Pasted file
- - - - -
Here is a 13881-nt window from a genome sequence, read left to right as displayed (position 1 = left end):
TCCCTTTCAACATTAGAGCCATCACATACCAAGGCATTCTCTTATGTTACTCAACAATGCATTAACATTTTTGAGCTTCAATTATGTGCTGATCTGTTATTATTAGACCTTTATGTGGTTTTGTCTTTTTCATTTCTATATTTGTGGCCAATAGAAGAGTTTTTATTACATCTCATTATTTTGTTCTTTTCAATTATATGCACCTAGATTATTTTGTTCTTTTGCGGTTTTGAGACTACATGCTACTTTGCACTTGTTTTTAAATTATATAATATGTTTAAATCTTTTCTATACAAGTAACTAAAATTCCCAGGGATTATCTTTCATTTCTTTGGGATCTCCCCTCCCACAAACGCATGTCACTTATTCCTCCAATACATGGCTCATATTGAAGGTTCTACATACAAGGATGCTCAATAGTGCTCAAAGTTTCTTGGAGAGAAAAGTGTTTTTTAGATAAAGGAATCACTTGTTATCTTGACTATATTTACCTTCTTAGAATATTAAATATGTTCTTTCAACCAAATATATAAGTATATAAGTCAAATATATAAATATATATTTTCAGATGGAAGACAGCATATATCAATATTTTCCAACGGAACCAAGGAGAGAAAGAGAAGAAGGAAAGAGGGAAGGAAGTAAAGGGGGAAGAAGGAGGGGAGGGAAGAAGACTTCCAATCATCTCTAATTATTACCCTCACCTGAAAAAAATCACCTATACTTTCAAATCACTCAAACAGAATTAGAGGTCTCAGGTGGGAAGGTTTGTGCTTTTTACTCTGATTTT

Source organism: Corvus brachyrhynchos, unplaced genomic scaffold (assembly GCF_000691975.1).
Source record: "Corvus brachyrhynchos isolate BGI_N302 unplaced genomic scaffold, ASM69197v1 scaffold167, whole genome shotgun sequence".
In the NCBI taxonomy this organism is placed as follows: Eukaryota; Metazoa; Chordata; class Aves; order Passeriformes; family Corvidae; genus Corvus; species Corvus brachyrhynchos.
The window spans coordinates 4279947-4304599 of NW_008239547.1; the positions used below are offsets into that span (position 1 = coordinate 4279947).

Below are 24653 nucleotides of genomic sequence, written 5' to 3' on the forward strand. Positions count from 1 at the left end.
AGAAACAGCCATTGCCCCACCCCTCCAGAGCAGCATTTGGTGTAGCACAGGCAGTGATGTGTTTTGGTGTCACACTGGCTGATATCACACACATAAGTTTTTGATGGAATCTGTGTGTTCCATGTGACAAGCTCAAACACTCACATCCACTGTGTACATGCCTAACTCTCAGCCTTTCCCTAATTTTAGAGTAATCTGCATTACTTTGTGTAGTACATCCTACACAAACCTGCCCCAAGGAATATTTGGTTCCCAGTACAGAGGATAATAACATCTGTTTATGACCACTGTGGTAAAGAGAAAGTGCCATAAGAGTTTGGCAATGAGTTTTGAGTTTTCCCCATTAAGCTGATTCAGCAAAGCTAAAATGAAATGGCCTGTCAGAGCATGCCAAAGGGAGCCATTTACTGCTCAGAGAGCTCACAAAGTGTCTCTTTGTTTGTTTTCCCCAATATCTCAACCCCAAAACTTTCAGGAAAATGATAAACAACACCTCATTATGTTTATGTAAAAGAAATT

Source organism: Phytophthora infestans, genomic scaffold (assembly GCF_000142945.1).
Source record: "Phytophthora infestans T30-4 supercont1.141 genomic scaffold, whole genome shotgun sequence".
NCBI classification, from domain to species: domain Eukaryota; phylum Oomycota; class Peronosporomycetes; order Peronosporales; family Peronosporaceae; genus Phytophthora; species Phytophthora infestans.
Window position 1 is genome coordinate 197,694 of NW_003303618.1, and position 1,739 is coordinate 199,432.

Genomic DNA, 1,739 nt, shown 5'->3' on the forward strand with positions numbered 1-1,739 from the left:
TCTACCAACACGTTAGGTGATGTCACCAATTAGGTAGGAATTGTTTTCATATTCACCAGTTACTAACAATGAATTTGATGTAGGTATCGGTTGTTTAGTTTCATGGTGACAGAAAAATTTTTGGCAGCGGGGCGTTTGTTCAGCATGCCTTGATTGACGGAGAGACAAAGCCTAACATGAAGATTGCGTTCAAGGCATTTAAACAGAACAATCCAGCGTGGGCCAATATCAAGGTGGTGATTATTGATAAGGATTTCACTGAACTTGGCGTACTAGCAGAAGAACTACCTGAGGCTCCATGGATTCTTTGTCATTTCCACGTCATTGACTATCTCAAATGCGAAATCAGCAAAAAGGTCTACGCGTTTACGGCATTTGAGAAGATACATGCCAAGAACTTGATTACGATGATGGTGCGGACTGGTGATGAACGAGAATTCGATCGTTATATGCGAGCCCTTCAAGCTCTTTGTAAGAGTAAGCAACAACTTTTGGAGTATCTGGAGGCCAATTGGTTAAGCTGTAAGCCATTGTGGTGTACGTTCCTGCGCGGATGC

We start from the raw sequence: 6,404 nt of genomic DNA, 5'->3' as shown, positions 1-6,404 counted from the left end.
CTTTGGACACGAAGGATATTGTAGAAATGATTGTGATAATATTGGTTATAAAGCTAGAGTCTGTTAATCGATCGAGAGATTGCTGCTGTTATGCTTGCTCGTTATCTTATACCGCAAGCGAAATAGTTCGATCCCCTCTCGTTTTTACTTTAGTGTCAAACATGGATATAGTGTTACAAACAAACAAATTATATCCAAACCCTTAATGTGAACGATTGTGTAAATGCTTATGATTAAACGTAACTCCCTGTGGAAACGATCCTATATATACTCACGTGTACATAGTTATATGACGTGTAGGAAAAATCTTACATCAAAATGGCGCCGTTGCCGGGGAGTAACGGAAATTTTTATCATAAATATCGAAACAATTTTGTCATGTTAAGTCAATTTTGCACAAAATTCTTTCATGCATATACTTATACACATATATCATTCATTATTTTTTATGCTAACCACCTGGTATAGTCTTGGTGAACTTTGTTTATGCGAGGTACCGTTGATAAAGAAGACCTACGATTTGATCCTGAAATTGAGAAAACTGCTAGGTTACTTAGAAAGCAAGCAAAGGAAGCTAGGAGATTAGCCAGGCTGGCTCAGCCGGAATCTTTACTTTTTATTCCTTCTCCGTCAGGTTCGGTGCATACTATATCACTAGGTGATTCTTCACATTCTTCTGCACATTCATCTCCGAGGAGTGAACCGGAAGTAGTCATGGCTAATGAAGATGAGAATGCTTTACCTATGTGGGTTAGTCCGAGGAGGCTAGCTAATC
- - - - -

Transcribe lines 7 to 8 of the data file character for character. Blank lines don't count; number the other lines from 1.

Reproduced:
Below are 24653 nucleotides of genomic sequence, written 5' to 3' on the forward strand. Positions count from 1 at the left end.
AGAAACAGCCATTGCCCCACCCCTCCAGAGCAGCATTTGGTGTAGCACAGGCAGTGATGTGTTTTGGTGTCACACTGGCTGATATCACACACATAAGTTTTTGATGGAATCTGTGTGTTCCATGTGACAAGCTCAAACACTCACATCCACTGTGTACATGCCTAACTCTCAGCCTTTCCCTAATTTTAGAGTAATCTGCATTACTTTGTGTAGTACATCCTACACAAACCTGCCCCAAGGAATATTTGGTTCCCAGTACAGAGGATAATAACATCTGTTTATGACCACTGTGGTAAAGAGAAAGTGCCATAAGAGTTTGGCAATGAGTTTTGAGTTTTCCCCATTAAGCTGATTCAGCAAAGCTAAAATGAAATGGCCTGTCAGAGCATGCCAAAGGGAGCCATTTACTGCTCAGAGAGCTCACAAAGTGTCTCTTTGTTTGTTTTCCCCAATATCTCAACCCCAAAACTTTCAGGAAAATGATAAACAACACCTCATTATGTTTATGTAAAAGAAATT